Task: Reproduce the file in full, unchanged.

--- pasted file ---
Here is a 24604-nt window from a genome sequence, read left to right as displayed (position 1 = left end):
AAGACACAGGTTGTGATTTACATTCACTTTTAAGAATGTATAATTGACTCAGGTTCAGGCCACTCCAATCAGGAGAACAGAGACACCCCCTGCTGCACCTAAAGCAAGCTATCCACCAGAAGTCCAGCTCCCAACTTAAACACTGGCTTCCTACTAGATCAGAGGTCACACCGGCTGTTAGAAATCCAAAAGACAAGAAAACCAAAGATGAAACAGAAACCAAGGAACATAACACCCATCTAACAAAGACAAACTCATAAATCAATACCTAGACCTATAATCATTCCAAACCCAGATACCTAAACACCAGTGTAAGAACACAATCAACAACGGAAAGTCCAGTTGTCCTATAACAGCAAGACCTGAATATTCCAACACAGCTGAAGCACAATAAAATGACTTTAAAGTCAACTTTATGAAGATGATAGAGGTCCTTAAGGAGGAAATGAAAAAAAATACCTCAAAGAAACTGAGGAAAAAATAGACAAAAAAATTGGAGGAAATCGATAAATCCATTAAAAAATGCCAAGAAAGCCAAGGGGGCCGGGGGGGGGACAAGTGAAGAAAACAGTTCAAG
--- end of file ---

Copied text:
Here is a 24604-nt window from a genome sequence, read left to right as displayed (position 1 = left end):
AAGACACAGGTTGTGATTTACATTCACTTTTAAGAATGTATAATTGACTCAGGTTCAGGCCACTCCAATCAGGAGAACAGAGACACCCCCTGCTGCACCTAAAGCAAGCTATCCACCAGAAGTCCAGCTCCCAACTTAAACACTGGCTTCCTACTAGATCAGAGGTCACACCGGCTGTTAGAAATCCAAAAGACAAGAAAACCAAAGATGAAACAGAAACCAAGGAACATAACACCCATCTAACAAAGACAAACTCATAAATCAATACCTAGACCTATAATCATTCCAAACCCAGATACCTAAACACCAGTGTAAGAACACAATCAACAACGGAAAGTCCAGTTGTCCTATAACAGCAAGACCTGAATATTCCAACACAGCTGAAGCACAATAAAATGACTTTAAAGTCAACTTTATGAAGATGATAGAGGTCCTTAAGGAGGAAATGAAAAAAAATACCTCAAAGAAACTGAGGAAAAAATAGACAAAAAAATTGGAGGAAATCGATAAATCCATTAAAAAATGCCAAGAAAGCCAAGGGGGCCGGGGGGGGGACAAGTGAAGAAAACAGTTCAAG